New vineyards have their place, and young vines do get older and better balanced in time, which is starting to happen now in Bulgaria with the first wave of new era vines. The earliest investments from the early to mid-2000s are now getting over this problem, and the wines are better for it, showing ripeness at lower and better balanced alcohol levels. Just as an example Bessa Valley Reserva 2006 was 15.7% abv and the latest release is a more harmonious 14.3% abv. But the industry should not forget the old vines – especially gnarly, ancient things planted decades ago. Such vines are often naturally in balance with roots reaching deep into the soil, but importantly, they are not the modern clones that are increasingly widespread, which suggests they have survived because they suited Bulgaria’s conditions. I would love to see someone taking cuttings before this potential treasure trove disappears in a sea of French or Italian clones. And the myth that old vines are automatically better is often disproved by the reality here. Older vineyards from communist times were planted for quantity, on vigorous rootstocks and fertile soils. Just getting old will never completely solve that problem, and in many older vineyards there are missing and sick vines, as well as a few that are overcropping, so giving very inconsistent results.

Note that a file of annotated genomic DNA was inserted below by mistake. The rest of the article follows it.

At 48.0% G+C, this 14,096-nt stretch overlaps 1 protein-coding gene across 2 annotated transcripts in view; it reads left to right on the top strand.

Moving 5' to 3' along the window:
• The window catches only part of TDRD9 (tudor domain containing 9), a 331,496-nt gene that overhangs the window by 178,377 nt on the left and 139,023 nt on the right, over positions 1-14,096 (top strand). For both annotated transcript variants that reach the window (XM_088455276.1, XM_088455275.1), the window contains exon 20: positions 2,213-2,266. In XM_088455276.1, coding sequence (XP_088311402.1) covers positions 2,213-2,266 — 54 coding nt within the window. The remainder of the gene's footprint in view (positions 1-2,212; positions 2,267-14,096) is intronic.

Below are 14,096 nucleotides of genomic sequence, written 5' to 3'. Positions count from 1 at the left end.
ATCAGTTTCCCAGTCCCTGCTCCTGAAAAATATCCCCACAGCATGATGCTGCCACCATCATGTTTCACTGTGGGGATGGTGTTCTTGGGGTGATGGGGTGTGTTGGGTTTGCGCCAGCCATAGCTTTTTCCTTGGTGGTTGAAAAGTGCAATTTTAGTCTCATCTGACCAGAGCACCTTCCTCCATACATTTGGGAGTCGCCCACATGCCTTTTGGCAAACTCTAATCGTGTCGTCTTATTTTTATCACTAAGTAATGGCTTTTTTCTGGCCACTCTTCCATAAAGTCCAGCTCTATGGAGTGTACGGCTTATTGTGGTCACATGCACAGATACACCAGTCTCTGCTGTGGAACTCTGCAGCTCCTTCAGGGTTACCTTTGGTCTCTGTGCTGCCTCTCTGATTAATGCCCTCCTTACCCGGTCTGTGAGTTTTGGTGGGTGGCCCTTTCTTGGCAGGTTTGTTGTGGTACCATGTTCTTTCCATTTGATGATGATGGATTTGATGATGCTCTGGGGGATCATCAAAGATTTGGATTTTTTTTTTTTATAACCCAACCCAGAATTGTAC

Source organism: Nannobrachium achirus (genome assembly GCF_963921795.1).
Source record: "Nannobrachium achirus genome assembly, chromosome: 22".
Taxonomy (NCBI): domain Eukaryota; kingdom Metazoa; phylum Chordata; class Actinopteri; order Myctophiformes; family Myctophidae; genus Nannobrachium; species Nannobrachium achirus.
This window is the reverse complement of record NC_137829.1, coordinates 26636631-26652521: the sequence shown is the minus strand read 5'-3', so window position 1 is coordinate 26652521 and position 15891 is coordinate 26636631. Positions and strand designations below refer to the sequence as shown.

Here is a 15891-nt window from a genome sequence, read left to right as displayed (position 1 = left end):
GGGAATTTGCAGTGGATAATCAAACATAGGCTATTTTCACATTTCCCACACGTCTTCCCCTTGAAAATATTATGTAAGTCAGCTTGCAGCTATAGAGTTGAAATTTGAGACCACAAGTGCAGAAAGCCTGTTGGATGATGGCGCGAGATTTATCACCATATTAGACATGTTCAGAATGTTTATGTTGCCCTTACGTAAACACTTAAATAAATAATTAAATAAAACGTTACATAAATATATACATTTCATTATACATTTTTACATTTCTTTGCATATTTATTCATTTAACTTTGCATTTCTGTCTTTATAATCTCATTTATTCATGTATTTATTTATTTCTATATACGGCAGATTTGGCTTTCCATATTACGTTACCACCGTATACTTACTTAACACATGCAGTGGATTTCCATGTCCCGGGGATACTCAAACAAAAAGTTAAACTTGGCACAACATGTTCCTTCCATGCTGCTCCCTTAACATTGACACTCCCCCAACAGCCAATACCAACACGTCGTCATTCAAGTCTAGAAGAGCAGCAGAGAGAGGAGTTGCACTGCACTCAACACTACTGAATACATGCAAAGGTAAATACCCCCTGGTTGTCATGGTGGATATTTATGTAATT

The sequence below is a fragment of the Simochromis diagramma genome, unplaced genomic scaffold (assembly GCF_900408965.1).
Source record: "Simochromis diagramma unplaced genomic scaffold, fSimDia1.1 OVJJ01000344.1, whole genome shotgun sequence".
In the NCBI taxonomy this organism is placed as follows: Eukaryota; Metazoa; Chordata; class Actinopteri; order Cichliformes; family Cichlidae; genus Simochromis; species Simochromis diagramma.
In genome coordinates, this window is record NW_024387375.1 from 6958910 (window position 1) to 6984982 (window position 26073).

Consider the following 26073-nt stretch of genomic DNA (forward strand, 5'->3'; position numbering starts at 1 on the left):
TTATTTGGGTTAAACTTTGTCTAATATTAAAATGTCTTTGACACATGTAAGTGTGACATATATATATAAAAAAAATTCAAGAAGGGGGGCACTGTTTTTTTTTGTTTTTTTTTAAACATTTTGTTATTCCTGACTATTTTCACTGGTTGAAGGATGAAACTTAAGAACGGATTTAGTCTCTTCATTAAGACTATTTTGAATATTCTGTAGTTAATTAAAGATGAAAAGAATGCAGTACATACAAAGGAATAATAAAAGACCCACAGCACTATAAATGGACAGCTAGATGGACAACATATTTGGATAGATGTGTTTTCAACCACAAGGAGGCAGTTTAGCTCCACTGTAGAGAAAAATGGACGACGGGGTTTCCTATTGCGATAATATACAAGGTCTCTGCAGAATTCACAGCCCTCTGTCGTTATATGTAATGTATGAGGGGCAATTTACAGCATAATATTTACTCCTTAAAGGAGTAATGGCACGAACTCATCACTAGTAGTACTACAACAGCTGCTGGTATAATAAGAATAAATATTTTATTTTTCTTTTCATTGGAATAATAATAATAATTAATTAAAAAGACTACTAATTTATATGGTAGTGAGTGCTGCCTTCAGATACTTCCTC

To explore the idea of terroir a bit further, three factors need to come together. First is the place itself – the soil, climate, microclimate, aspect, rainfall, wind, sun, altitude and nearby water – and of course vine varieties that suit all these factors. Second is competent winemaking, which allows what the place gives to shine through. It mustn’t dominate, either with faults, or through being too technical and manipulative. Third and arguably most important is the human factor – the passion to aim for high quality and to experiment. And yes, this may mean winemakers being prepared to put their reputations on the line and admit they got it wrong sometimes (and I know this is not something that comes easy to proud Bulgarians). There also needs to be a dose of realism, as there must be a market place to sell these wines into. Recent years have seen several Bulgarian producers embracing ‘terroir’ in a move to be recognized for fine wines. As Yuson Jung points out in her 2014 paper: ‘Terroir is a compelling narrative to legitimize the premium quality of their wines and enter the ranks of fine wine in the global wine hierarchy,’ adding that, ‘wine is not simply an alcoholic drink but a cultural commodity and a symbol of identity’.